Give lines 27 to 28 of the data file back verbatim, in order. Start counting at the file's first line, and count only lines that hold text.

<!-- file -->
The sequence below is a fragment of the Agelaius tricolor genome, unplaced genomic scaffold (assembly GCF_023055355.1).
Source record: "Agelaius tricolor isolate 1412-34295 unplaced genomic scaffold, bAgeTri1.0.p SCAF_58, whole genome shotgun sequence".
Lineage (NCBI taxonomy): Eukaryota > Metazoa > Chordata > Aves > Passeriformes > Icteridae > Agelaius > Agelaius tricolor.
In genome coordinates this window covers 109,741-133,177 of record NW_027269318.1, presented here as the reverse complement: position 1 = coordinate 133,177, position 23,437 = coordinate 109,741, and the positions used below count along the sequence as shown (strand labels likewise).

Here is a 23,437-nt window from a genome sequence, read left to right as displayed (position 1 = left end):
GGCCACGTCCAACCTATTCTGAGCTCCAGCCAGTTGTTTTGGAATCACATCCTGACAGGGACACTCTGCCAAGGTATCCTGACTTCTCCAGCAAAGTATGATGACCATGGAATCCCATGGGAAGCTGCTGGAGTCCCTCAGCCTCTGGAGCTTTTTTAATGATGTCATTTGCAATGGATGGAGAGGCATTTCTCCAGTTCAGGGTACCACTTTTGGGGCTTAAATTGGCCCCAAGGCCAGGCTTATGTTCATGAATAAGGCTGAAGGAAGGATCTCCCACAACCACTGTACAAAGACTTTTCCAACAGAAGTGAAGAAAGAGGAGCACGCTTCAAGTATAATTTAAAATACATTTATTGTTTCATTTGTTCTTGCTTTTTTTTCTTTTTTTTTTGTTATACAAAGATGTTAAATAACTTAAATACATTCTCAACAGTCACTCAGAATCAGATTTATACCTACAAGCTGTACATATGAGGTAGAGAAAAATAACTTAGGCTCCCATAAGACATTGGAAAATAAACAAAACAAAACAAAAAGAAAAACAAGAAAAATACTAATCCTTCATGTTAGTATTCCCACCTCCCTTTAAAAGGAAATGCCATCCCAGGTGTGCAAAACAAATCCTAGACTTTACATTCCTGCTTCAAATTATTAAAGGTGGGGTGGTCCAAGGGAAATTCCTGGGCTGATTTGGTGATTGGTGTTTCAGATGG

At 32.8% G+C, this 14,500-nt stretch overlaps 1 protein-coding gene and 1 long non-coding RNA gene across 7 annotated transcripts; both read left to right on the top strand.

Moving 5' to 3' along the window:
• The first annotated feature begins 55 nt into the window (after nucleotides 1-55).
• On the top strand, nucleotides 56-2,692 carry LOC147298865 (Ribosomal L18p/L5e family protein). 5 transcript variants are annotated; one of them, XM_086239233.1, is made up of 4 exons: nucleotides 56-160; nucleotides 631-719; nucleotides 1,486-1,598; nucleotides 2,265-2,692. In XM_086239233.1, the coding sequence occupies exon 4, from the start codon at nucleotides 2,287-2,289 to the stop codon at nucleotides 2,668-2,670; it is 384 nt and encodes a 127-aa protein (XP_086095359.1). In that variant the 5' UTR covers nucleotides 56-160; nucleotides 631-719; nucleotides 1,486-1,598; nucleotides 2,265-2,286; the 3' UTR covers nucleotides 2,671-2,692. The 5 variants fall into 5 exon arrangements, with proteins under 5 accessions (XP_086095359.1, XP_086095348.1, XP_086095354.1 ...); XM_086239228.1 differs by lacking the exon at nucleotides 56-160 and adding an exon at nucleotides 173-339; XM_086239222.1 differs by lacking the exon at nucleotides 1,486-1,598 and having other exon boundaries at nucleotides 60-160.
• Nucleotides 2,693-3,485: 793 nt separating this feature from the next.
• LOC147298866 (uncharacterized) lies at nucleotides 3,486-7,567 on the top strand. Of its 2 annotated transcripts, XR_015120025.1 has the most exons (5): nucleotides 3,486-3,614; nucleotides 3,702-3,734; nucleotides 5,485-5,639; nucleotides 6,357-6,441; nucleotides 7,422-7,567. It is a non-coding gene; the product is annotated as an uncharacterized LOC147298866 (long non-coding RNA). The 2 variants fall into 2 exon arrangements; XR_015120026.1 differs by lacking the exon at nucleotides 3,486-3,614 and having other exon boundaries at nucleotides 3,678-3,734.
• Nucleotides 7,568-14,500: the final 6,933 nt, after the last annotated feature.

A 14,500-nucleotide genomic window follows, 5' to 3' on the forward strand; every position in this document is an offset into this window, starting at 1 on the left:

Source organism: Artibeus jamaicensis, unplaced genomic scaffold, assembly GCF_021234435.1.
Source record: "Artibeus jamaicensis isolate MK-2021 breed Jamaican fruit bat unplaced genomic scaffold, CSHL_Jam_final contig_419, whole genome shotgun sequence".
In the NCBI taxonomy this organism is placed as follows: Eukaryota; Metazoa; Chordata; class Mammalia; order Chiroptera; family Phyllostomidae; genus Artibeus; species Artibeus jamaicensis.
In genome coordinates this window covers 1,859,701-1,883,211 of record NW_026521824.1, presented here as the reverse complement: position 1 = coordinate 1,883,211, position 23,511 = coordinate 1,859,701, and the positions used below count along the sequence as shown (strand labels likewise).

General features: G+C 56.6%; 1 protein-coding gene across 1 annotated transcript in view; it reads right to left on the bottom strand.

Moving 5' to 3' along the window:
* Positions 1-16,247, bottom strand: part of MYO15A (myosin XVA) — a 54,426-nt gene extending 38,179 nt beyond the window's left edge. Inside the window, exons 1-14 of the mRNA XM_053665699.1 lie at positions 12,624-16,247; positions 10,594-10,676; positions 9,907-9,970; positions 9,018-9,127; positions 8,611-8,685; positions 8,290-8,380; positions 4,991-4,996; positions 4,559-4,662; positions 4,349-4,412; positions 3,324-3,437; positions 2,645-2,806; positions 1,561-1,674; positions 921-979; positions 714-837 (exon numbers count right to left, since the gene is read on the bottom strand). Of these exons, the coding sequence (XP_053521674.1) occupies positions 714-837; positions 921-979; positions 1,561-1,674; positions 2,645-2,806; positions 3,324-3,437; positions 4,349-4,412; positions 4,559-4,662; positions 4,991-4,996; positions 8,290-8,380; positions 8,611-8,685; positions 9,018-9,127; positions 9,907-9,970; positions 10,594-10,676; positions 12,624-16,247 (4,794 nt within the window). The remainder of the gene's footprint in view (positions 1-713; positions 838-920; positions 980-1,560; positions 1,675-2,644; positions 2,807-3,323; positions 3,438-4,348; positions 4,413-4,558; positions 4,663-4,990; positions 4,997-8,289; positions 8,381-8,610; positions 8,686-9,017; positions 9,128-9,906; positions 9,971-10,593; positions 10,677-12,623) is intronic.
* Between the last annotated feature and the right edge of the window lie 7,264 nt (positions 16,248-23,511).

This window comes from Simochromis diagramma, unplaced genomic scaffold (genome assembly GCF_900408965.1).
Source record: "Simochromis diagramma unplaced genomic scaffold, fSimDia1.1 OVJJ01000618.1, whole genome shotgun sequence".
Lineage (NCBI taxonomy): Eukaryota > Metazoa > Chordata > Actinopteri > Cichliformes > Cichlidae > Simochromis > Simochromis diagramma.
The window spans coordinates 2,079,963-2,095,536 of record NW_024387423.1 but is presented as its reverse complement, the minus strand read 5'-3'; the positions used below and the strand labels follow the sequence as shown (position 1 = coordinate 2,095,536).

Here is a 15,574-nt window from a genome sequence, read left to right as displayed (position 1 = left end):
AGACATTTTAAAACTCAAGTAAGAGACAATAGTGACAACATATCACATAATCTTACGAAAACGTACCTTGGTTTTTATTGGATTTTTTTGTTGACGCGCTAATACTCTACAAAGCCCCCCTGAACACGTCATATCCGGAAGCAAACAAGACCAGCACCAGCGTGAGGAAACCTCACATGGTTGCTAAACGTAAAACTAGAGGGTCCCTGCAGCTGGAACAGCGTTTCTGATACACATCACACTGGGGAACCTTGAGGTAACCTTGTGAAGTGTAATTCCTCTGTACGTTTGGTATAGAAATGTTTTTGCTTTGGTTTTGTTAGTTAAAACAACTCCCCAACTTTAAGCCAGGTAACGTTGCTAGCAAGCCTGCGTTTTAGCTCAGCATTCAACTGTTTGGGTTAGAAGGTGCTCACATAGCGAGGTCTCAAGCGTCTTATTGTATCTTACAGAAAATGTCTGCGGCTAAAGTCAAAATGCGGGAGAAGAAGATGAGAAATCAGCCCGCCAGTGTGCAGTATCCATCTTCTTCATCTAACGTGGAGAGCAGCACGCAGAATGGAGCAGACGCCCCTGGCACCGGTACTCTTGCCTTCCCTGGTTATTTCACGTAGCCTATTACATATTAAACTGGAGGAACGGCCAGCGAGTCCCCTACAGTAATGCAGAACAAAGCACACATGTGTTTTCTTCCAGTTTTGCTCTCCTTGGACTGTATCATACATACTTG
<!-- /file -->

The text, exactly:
Here is a 15,574-nt window from a genome sequence, read left to right as displayed (position 1 = left end):
AGACATTTTAAAACTCAAGTAAGAGACAATAGTGACAACATATCACATAATCTTACGAAAACGTACCTTGGTTTTTATTGGATTTTTTTGTTGACGCGCTAATACTCTACAAAGCCCCCCTGAACACGTCATATCCGGAAGCAAACAAGACCAGCACCAGCGTGAGGAAACCTCACATGGTTGCTAAACGTAAAACTAGAGGGTCCCTGCAGCTGGAACAGCGTTTCTGATACACATCACACTGGGGAACCTTGAGGTAACCTTGTGAAGTGTAATTCCTCTGTACGTTTGGTATAGAAATGTTTTTGCTTTGGTTTTGTTAGTTAAAACAACTCCCCAACTTTAAGCCAGGTAACGTTGCTAGCAAGCCTGCGTTTTAGCTCAGCATTCAACTGTTTGGGTTAGAAGGTGCTCACATAGCGAGGTCTCAAGCGTCTTATTGTATCTTACAGAAAATGTCTGCGGCTAAAGTCAAAATGCGGGAGAAGAAGATGAGAAATCAGCCCGCCAGTGTGCAGTATCCATCTTCTTCATCTAACGTGGAGAGCAGCACGCAGAATGGAGCAGACGCCCCTGGCACCGGTACTCTTGCCTTCCCTGGTTATTTCACGTAGCCTATTACATATTAAACTGGAGGAACGGCCAGCGAGTCCCCTACAGTAATGCAGAACAAAGCACACATGTGTTTTCTTCCAGTTTTGCTCTCCTTGGACTGTATCATACATACTTG